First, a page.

Dr Chris Reid examines the customs and practices of political speechmaking from the 18th century to the present day
12 March 2012
Invested with the power to persuade, transform and impress, public speaking is one of the most important skills for a politician to master. A successful speech will not only touch the audience emotionally, and possibly even change their minds, but it may also translate into electoral votes.
Dr Chris Reid is fascinated by the way that eighteenth century politicians used rhetoric, and in particular how speakers and speeches changed as they became more widely reported outside parliament.
A study of speaking practices in the House of Commons from 1760 to 1800 by Chris Reid is due to be published by Oxford University Press in late 2012.
Parliamentary proceedings – especially the content of political speeches and debates – were not deemed to be suitable for public consumption before the late eighteenth century. Accounts of parliamentary speeches were not published widely, and when they were, it was in small circulation newsletters and pamphlets, as well as MPs diaries. In 1771 the House of Commons attempted to suppress printing of parliamentary speeches altogether, but the attempt failed, and subsequently the publication of debates was tolerated by the authorities.
Such was the public interest in the workings of parliament that the parliamentary news became a major selling point in 18th century newspapers. Details of politicians speeches would sometimes take up over half of the paper (two folio pages out of four). Orators complained that the accounts varied according to the political persuasion of the editor.
Chris Reid is fascinated by the way that the public image of the orator changed as the audience for parliamentary speeches became broader. “With greater publication of speeches, the speaker was no longer simply addressing parliament and the house –they were also addressing the wider public,” he says. “You can see the shift in focus in the style and content of speeches.”
“Some politicians grew wise to what was happening and deliberately made an effort to make favourable relationships with reporters. In many ways this foreshadowed how politicians use the media to their advantage today.”
Politicians did not read from scripts when speaking in parliament in the eighteenth century, it was considered ‘ungentlemanly’ to do so. Instead they would address their audiences at length, often for an hour or more. By necessity, newspaper reports of these speeches left out a great deal of what was said.
“I became very interested in what it means to report,” Chris says. “It is certainly not a mechanical process, there’s an amount of creativity and unconscious editing at play.
Lord John Campbell (a 19th century liberal politician who began his career as a parliamentary reporter) made the point that even if one had fast enough shorthand to note everything said verbatim, then the resulting transcript would not be an ‘authentic’ representation of the speech as an event. That’s because written reports tend to highlight verbal inaccuracies that may, on listening, simply have been tuned out. They cannot recapture a performance.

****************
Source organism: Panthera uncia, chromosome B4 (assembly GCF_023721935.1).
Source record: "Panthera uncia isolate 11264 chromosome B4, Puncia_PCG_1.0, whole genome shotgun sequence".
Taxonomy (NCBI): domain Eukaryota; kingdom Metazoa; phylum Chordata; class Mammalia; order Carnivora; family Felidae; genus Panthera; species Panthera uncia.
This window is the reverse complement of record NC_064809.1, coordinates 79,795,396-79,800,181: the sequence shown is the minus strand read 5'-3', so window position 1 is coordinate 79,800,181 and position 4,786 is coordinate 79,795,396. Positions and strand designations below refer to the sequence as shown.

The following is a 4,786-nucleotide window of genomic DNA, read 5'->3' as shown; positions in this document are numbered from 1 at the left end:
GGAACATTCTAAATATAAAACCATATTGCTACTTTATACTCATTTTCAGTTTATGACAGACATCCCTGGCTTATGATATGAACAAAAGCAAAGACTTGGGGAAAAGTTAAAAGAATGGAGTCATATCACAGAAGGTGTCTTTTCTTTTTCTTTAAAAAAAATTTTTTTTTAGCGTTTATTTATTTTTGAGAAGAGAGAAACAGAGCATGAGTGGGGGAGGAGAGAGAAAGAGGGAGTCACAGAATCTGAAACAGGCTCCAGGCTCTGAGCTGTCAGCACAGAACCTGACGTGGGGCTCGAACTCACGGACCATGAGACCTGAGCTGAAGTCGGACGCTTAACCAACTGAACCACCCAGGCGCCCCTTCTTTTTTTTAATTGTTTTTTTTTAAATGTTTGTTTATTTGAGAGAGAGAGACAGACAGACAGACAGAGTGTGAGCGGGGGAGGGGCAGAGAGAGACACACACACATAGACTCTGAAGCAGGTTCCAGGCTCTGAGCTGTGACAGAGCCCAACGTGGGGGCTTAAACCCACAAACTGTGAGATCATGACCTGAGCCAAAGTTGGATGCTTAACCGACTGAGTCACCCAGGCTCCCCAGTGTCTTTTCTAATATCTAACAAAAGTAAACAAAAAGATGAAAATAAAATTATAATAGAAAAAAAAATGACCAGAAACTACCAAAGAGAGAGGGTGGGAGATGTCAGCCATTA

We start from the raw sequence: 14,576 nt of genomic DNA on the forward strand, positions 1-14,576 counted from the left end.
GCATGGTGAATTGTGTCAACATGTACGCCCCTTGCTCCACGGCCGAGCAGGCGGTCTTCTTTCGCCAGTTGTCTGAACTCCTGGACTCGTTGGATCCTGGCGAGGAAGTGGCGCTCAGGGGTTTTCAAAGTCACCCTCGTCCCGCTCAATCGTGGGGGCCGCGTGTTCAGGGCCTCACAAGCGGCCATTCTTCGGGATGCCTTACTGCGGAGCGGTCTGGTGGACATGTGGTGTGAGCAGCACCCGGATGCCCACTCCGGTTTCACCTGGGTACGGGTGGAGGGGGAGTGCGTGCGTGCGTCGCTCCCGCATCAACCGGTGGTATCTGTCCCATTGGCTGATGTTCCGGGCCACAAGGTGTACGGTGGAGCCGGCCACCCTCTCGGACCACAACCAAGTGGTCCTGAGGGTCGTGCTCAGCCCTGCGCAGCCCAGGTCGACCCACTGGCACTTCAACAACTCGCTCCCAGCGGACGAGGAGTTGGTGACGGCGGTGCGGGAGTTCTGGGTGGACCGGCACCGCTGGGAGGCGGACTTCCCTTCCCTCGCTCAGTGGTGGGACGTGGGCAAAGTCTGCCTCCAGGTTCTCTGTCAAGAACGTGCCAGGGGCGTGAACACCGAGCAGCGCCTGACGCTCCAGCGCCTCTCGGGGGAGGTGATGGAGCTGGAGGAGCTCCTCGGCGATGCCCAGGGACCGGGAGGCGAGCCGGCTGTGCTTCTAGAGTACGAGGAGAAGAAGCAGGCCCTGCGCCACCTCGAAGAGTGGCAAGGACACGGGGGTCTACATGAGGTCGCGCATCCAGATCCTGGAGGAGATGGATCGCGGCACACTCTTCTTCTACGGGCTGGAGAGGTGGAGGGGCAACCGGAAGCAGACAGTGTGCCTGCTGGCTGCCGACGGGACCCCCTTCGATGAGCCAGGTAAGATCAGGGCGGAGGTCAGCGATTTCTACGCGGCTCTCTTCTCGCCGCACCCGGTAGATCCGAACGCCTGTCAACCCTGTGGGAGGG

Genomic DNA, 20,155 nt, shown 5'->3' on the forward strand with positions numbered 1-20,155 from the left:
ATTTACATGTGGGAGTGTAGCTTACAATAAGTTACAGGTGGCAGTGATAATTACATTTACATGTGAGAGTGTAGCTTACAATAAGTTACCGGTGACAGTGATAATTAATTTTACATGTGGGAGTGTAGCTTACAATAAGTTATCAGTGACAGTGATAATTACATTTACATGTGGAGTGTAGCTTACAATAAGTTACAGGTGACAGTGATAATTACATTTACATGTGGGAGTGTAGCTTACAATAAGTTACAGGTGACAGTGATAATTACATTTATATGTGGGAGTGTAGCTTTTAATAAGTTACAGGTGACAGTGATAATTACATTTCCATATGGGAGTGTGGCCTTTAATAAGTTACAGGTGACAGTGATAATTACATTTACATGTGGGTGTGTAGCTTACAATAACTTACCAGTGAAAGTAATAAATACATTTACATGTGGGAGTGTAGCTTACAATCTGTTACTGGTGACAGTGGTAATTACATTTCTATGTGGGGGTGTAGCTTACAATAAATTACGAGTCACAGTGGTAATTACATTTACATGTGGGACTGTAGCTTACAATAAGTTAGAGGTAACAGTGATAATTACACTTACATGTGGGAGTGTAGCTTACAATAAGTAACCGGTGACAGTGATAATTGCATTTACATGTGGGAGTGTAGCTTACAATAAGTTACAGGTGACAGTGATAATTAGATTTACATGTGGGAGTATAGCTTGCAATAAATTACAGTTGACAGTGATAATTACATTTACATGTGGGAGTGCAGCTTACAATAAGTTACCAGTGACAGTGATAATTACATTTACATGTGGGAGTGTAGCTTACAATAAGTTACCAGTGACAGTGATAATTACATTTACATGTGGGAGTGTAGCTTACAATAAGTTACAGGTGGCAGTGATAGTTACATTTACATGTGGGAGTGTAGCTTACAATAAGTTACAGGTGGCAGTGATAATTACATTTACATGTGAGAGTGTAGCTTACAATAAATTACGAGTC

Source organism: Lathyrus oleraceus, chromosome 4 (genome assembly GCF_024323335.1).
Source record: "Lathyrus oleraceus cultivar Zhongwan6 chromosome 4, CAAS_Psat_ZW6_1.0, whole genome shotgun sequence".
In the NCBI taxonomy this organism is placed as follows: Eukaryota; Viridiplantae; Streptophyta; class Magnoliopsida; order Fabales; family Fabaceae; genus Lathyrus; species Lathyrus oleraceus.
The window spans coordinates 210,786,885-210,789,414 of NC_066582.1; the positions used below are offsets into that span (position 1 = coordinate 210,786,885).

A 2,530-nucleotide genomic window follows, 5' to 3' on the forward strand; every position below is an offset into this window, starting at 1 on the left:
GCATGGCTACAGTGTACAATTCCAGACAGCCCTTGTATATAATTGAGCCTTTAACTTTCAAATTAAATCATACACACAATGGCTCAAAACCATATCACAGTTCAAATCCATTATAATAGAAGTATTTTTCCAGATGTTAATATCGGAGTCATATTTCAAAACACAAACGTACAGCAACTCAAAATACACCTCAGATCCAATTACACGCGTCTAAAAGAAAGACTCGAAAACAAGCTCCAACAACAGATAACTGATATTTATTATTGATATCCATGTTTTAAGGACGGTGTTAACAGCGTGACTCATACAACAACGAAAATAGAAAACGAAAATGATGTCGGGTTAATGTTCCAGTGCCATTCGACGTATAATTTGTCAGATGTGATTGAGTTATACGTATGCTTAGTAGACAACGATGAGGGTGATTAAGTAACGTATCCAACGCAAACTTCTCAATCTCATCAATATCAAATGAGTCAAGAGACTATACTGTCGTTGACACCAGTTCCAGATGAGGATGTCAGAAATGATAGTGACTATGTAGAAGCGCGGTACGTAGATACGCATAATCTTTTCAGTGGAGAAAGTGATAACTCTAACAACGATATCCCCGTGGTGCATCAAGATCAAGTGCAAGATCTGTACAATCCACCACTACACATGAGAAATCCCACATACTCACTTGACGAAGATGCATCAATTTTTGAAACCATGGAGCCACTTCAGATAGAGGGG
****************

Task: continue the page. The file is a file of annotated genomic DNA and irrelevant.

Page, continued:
“One of the limitations about studying historical political oratory is that you are so far removed from all the elements that make up a good and impressive speech – the speaker’s presence, their voice, the physical pausing and spacing,” says Chris.
“But spending time with the texts and manuscripts was still an intriguing experience. In some cases it was striking how the rhetoric would simply fly off the page, and you could imagine the original power of the speaker.”
It’s not just the fact that contemporary politicians deliver carefully scripted speeches rather than rely on their memory and inventiveness that has changed since the 18th century. So has the way that the public consume information about parliamentary affairs.
“Today we have complete transcripts of parliamentary proceedings with Hansard and even a parliamentary channel – but how many people use these resources? Most likely a very small percentage of the general public. With all the general din of news and cultural overload it’s become increasingly preferable to tune out parliamentary politics, but to do so is dangerous,” Chris says.
“In many ways, ‘Prime Minister’s Questions’ has become parliamentary politics. But in reality it is only a small part of what goes on. It’s as if the rhetorical centre of parliamentary politics has moved away from the practice of debate.”
Chris will be focusing on ‘Prime Minister’s Questions’ in some of his future research, looking at the role it plays in our general understanding of parliamentary politics. But he will also continue to explore 18th century politics. He is investigating the work of William Windham, one of Edmund Burke’s disciples.
“I’m particularly interested in conservative outsiders,” he explains “because they have to work so much harder to become accepted by the establishment. One of the ways they can do this is by honing their speaking skills in order to really make their mark. Their position on the social margins of power gives them unusual insights into the political process.”
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